Endosymbiotic Bacteria Are Prevalent and Diverse in Agricultural Spiders

  • Jennifer A. WhiteEmail author
  • Alexander Styer
  • Laura C. Rosenwald
  • Meghan M. Curry
  • Kelton D. Welch
  • Kacie J. Athey
  • Eric G. Chapman
Invertebrate Microbiology


Maternally inherited bacterial endosymbionts are common in arthropods, but their distribution and prevalence are poorly characterized in many host taxa. Initial surveys have suggested that vertically transmitted symbionts may be particularly common in spiders (Araneae). Here, we used diagnostic PCR and high-throughput sequencing to evaluate symbiont infection in 267 individual spiders representing 14 species (3 families) of agricultural spiders. We found 27 operational taxonomic units (OTUs) that are likely endosymbiotic, including multiple strains of Wolbachia, Rickettsia, and Cardinium, which are all vertically transmitted and frequently associated with reproductive manipulation of arthropod hosts. Additional strains included Rickettsiella, Spiroplasma, Rhabdochlamydia, and a novel Rickettsiales, all of which could range from pathogenic to mutualistic in their effects upon their hosts. Seventy percent of spider species had individuals that tested positive for one or more endosymbiotic OTUs, and specimens frequently contained multiple symbiotic strain types. The most symbiont-rich species, Idionella rugosa, had eight endosymbiotic OTUs, with as many as five present in the same specimen. Individual specimens within infected spider species had a variety of symbiotypes, differing from one another in the presence or absence of symbiotic strains. Our sample included both starved and unstarved specimens, and dominant bacterial OTUs were consistent per host species, regardless of feeding status. We conclude that spiders contain a remarkably diverse symbiotic microbiota. Spiders would be an informative group for investigating endosymbiont population dynamics in time and space, and unstarved specimens collected for other purposes (e.g., food web studies) could be used, with caution, for such investigations.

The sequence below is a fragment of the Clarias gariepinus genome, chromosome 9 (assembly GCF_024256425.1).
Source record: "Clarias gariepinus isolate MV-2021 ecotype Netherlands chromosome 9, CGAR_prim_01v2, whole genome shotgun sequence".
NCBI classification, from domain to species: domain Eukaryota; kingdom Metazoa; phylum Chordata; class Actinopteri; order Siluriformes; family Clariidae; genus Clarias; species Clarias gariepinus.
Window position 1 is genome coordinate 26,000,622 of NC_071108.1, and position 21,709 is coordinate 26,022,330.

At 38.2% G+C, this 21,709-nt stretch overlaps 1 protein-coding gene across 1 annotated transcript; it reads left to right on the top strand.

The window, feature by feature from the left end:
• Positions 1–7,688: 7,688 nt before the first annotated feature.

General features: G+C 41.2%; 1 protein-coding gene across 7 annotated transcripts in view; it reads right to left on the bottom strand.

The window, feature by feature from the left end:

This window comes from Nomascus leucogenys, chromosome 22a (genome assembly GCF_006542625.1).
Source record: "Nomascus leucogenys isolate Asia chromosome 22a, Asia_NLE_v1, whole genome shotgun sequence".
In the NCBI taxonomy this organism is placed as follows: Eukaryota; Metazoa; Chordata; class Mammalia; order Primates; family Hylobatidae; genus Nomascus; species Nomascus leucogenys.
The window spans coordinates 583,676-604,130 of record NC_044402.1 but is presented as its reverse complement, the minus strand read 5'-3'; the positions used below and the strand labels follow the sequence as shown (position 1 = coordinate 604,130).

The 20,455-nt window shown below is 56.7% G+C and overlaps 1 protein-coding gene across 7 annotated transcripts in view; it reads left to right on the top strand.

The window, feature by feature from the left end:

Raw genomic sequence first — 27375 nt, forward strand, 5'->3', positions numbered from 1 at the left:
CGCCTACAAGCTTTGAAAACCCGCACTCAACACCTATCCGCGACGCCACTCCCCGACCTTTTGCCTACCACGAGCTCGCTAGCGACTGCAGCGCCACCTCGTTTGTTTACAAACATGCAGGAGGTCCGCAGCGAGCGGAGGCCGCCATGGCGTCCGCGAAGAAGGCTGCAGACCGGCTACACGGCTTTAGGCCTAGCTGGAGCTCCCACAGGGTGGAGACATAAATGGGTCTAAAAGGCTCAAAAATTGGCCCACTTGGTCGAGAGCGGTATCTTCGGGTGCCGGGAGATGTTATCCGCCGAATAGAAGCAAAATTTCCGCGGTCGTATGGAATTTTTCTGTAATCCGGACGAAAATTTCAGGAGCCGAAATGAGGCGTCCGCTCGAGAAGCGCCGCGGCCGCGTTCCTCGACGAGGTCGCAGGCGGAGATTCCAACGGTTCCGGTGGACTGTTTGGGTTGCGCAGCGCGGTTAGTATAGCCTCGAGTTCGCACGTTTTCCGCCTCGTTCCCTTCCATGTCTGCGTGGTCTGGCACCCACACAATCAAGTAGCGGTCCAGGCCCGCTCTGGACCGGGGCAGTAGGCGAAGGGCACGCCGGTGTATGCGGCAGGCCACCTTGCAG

Cardinium Maternally inherited endosymbionts Rickettsia Rhabdochlamydia Rickettsiella Wolbachia 



We thank J. Harwood and J. Dryer for providing and collecting specimens, and three anonymous reviewers for comments on an earlier draft of this manuscript.

Funding Information

This research work was supported by grants from the Kentucky Science and Engineering Foundation as per Grant/Award Agreements 148-502-10-261 and 148-502-16-377 with the Kentucky Science and Technology Corporation, and the National Institute of Food and Agriculture, U.S. Department of Agriculture (Hatch No. 0224651).

Supplementary material

248_2019_1411_MOESM1_ESM.xlsx (62 kb)
Online Resource 1 Individual spider specimens, diagnostic results, and sequences. Tab1 includes metadata, diagnostic results, COI haplotypes and bacterial strain types associated with each specimen. Tab 2 provides the Genbank accession number and sequences associated with each COI haplotype and bacterial strain type. (XLSX 62 kb)
248_2019_1411_MOESM2_ESM.pdf (120 kb)
Online Resource 2 Diagnostic PCR primers. (PDF 120 kb)
248_2019_1411_MOESM3_ESM.xlsx (37 kb)
Online Resource 3 High throughput read distribution per sample. (XLSX 36 kb)
248_2019_1411_MOESM4_ESM.pdf (261 kb)
Online Resource 4 Figs. S1 & S2 Microbiome profile of starved versus unstarved specimens of (Fig. S1) Idionella rugosa and (Fig. S2) Glenognatha foxi. Each profile was generated from a rarified sample of 3000 Illumina MiSeq reads of the V4 region of bacterial 16S rRNA. The 7-8 most common genera are presented in the key for each figure; in Fig. S1, Cardinium, Wolbachia and Rickettsia each encompass two distinct strain type OTUs. In Fig. S2, many of these OTUs could only be placed at the family or order level. (PDF 260 kb)


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Copyright information

© Springer Science+Business Media, LLC, part of Springer Nature 2019

Authors and Affiliations

  1. 1.Department of EntomologyUniversity of KentuckyLexingtonUSA
  2. 2.Department of Plant and Microbial BiologyUniversity of California, BerkeleyBerkeleyUSA
  3. 3.Tree Fruit Research and Extension CenterWashington State UniversityWenatcheeUSA

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